Queensland Academy of Arts and Sciences Reception and Presentation of Certificates to New Fellows of the Academy
I acknowledge the Member for Ferny Grove, Mr Mark Furner, representing the Premier and Minister for the Arts; the Shadow Ministers, Dr McVeigh and Mr Walker; members of the Queensland Academy of Arts and Sciences, ladies and gentlemen.
Kaye and I are delighted to welcome you all to Fernberg for this evening’s ceremony and reception.
I am honoured that my very first official duty since becoming your Patron last year is to present certificates tonight to the newest Academy Fellows, though Kaye and I do recall a very pleasant dinner last year at the Gabba addressed by the then comparatively new Director of the Museum.
In receiving this honour tonight, our new Fellows have become part of the very long history of the idea (the ideal) of ‘the academy’ – a venerable concept, reaching back more than two millennia to Plato.
When he set up his school of philosophy, just outside Athens, it was in a sanctuary called Akademia.
This site was sacred both to Athena, the goddess of wisdom, and to other ‘immortals’.
It is fitting to note that tonight, the Queensland Academy of Arts and Sciences is not only continuing the Platonic tradition of wisdom and enquiry, but welcoming its own, new ‘immortals’.
On behalf of all Queenslanders, I congratulate them most warmly on their election as Fellows.
Whatever their discipline, their role will be to help us all, as individuals and as a community, to strengthen the links between the arts and sciences.
We need to search constantly for new and creative ways to help us grasp and take advantage of the opportunities presented by scientific developments, because it is only through understanding those developments that we can begin to imagine what they might mean to the world of the twenty-first century and beyond.
And for that, collaboration and communication are critical.
In this context, it is sobering to reflect that twenty-fifteen marks the centenary of the publication of Einstein’s theory of general relativity.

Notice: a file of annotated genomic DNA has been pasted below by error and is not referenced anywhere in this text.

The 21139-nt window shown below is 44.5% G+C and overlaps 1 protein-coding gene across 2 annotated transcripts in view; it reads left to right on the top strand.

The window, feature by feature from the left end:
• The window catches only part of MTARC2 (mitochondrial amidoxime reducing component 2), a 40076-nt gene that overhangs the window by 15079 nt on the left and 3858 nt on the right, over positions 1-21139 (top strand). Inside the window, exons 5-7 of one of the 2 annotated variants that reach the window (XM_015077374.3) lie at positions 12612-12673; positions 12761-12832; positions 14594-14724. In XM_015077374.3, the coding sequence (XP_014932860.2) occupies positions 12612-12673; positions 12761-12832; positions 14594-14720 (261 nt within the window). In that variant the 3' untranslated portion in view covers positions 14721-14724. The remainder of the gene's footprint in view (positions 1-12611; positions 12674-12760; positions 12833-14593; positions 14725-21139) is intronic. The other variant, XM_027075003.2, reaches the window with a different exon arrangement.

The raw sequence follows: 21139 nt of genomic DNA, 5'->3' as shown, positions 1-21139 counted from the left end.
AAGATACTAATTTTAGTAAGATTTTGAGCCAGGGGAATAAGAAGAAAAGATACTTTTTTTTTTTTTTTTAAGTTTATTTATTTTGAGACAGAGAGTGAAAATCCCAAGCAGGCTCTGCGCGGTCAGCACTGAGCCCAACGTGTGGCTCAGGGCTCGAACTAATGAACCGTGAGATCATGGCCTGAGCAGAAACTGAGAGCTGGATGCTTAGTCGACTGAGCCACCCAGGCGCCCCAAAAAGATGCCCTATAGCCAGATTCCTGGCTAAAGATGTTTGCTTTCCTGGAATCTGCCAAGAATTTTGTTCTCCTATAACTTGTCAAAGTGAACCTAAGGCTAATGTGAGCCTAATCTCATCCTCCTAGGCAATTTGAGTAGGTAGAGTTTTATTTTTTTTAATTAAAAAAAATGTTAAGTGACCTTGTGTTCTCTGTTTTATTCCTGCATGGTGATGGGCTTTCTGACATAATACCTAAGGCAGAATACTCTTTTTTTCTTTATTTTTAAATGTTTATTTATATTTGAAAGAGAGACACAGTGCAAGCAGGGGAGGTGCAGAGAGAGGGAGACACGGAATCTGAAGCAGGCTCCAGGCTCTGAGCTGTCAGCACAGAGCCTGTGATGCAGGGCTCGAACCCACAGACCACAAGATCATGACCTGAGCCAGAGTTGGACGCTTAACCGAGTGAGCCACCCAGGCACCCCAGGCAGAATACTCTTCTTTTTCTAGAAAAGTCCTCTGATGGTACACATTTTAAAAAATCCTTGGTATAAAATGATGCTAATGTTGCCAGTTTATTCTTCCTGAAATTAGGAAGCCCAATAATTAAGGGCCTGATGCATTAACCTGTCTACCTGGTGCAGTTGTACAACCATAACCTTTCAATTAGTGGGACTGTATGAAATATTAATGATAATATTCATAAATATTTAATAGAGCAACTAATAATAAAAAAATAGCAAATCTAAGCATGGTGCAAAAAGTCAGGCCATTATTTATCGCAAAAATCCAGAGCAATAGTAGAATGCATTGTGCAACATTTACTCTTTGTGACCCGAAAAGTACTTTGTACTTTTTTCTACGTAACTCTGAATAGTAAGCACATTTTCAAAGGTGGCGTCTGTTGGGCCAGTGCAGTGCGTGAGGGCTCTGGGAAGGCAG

And while there may well be ‘immortals’ among us tonight who can offer a lucid explanation of Einstein’s insight, most of us, I suspect, still struggle to grasp the concept.
It is a telling example of just how important and relevant it is for the Academy to strive to close the communication gap between the arts and the sciences.
Fortunately, the Academy, through its members, Fellows and Companions, can tap into a rich vein of resources to bridge that divide, working with institutions, the community, and each other – truly ‘Thinking Together - Acting Together’.
Now I must be candid about this – I was told of their existence by our wonderful staff, not for one moment to concede an isolated existence of my own in – as they regularly and unfairly say of judges – an “ivory tower”. I am not ‘with it’, but I think with Kaye’s guidance I know what I should know – and now I know of “Art versus Science”!
While the ‘versus’ in their name might suggest conflict, nothing could be further from what I understand to be the reality of their own long, fruitful collaboration and dedication to reaching their goal. But let’s not unduly labour some sort of, as they say these days, “confected” link between the Academy and a pop band.
I wish the Academy well in continuing to pursue its goal and once again congratulate the new Fellows.